Wednesday, April 26, 2017
 
CIMEC’s Work Elucidates Reference Points from Stock Assessment Results

Tuesday, December 17, 2013

CIMEC’s Work Elucidates Reference Points from Stock Assessment Results

One of the major objectives of stock assessments is the determination of Reference Points that are frequently used to help guide policy. CIMEC's work has implications for how stock assessments are conducted and interpreted, particularly as assessments are being attempted on stocks with progressively more limited data.
Safer Great Lakes Swimming Beaches - CILER Research in Action

Thursday, September 26, 2013

Safer Great Lakes Swimming Beaches - CILER Research in Action

Researchers at the Cooperative Institute for Limnology and Ecosystems Research (CILER) are collaborating with NOAA’s Great Lakes Environmental Research Laboratory (GLERL) and NOAA’s Center of Excellence for Great Lakes and Human Health (CEGLHH) to develop a beach water quality forecasting system.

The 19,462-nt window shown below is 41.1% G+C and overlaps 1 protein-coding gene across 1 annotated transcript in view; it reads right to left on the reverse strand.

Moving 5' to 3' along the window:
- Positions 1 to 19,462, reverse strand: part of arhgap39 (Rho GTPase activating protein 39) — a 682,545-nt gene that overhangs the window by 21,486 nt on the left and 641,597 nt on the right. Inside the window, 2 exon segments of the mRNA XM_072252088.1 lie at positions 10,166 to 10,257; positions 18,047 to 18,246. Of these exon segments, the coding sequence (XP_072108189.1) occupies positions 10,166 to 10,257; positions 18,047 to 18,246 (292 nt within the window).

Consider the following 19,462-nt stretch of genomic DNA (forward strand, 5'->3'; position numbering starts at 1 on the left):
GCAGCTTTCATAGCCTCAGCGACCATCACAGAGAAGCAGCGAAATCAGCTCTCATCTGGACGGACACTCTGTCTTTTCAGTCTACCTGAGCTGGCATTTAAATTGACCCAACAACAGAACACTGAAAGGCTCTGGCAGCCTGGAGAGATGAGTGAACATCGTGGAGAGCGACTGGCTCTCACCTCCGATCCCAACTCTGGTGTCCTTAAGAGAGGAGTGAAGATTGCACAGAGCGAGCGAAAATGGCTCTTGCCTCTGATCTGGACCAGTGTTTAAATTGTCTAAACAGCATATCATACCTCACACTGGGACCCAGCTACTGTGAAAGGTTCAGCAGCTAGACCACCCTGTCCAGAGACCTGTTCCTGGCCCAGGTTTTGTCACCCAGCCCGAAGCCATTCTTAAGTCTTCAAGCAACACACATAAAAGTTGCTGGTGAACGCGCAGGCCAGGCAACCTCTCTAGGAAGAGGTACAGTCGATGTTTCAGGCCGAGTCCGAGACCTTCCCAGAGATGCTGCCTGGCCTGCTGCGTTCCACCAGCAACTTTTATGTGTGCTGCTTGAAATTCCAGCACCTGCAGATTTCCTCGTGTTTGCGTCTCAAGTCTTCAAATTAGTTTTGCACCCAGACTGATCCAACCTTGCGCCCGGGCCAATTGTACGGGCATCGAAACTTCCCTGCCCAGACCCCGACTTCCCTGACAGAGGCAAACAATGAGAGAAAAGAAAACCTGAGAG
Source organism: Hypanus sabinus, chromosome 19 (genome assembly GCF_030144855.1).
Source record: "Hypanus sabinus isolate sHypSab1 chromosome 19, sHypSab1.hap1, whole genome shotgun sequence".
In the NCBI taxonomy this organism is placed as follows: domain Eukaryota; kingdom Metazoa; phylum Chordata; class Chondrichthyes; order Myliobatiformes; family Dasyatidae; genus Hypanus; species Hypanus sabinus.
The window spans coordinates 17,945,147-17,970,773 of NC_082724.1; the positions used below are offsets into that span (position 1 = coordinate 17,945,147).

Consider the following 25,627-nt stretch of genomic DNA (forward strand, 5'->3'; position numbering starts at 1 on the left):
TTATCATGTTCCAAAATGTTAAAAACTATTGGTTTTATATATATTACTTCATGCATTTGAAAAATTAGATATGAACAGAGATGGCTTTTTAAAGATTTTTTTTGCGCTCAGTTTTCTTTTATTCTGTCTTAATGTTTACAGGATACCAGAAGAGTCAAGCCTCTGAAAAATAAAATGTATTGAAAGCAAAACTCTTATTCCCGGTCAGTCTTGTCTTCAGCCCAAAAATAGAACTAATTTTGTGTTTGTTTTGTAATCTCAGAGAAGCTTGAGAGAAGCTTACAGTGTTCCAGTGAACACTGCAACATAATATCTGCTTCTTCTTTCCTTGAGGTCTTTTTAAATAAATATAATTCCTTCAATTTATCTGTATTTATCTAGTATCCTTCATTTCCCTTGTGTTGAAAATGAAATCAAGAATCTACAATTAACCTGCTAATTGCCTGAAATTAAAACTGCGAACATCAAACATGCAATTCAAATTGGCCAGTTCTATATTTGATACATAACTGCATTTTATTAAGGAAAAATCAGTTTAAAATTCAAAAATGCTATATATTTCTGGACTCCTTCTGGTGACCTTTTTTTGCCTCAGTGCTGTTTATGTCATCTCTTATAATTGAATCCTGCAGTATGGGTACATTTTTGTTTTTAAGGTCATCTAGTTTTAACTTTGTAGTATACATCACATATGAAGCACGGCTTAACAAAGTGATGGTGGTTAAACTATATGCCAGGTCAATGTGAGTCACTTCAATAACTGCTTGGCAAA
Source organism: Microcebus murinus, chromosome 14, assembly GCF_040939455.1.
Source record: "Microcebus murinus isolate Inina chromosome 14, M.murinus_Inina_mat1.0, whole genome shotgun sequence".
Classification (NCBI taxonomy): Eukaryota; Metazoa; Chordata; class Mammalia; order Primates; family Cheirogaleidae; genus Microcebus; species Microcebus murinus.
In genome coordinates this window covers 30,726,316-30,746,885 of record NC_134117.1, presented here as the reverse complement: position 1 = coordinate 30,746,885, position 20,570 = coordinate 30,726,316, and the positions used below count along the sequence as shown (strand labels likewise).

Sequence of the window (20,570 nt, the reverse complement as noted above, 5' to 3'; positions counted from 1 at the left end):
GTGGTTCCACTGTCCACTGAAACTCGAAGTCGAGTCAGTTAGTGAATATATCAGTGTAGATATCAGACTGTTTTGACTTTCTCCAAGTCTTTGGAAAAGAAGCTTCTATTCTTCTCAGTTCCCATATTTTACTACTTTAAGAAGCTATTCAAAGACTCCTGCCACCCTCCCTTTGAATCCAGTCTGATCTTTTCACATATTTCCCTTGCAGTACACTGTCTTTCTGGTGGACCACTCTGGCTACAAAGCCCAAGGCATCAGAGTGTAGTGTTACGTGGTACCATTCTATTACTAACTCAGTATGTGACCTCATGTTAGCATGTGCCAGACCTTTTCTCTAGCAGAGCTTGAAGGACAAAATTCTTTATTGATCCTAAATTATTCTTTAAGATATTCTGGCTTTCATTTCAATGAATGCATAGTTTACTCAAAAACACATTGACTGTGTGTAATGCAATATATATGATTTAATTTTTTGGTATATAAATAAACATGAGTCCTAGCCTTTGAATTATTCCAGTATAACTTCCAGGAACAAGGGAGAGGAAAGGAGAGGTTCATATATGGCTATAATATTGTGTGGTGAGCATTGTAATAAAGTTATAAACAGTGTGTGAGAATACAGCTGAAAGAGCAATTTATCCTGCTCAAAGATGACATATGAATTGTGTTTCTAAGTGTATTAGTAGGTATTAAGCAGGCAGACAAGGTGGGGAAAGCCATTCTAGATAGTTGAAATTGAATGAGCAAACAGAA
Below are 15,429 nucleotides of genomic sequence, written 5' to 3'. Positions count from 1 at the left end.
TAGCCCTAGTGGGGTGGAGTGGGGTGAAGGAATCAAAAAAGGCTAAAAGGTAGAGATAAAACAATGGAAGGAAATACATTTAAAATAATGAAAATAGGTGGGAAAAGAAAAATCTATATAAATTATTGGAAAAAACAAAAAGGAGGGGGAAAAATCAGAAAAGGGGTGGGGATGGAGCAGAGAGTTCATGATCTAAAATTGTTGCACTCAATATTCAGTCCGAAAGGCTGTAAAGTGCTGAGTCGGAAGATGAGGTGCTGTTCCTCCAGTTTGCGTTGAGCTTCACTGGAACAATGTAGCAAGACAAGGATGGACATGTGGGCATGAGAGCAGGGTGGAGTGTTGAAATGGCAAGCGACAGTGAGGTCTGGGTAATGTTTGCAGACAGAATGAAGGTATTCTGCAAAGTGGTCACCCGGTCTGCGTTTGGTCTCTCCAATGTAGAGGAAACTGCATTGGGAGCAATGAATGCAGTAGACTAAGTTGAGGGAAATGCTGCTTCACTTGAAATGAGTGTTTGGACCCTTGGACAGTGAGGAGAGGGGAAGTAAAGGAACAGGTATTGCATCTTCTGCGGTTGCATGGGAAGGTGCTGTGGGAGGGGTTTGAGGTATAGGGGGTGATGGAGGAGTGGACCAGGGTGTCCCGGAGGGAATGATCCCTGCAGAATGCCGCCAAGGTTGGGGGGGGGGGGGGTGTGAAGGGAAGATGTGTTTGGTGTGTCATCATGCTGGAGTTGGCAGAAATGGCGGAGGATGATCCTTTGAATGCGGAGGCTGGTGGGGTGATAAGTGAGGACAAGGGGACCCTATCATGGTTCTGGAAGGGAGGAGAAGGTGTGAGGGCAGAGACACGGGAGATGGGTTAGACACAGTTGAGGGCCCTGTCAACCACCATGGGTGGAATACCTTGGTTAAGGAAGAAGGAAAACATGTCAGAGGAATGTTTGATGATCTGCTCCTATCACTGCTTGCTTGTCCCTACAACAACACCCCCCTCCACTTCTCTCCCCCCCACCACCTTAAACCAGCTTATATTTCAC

First Quantitative Comparison of Atlantic Bluefin Tuna Spawning Grounds

Thursday, September 26, 2013

First Quantitative Comparison of Atlantic Bluefin Tuna Spawning Grounds

Using satellite data, shipboard plankton surveys and in situ data, U.S. and Spanish scientists have provided the first quantitative comparison of the environmental characteristics of the only two known spawning habitats of Atlantic bluefin tuna (Thunnus thynnus).
CIFAR Research Used by National Weather Service to Better Predict Flooding

Monday, June 17, 2013

CIFAR Research Used by National Weather Service to Better Predict Flooding

Recent Yukon River flooding underscores the importance of accurately predicting snowmelt and river ice breakup in Alaska. 
Recent CICS-P Study Examines Controls of Global Snow Under Climate Change

Wednesday, June 5, 2013

Recent CICS-P Study Examines Controls of Global Snow Under Climate Change

Using an idealized experiment where atmospheric carbon dioxide doubles from its 1990 value over 70 years, a new Geophysical Fluid Dynamics Laboratory (GFDL) high-resolution climate model, CM2.5, predicts an increase in snowfall for the Earth’s polar regions and highest mountains, but an overall drop in snowfall for the globe.  
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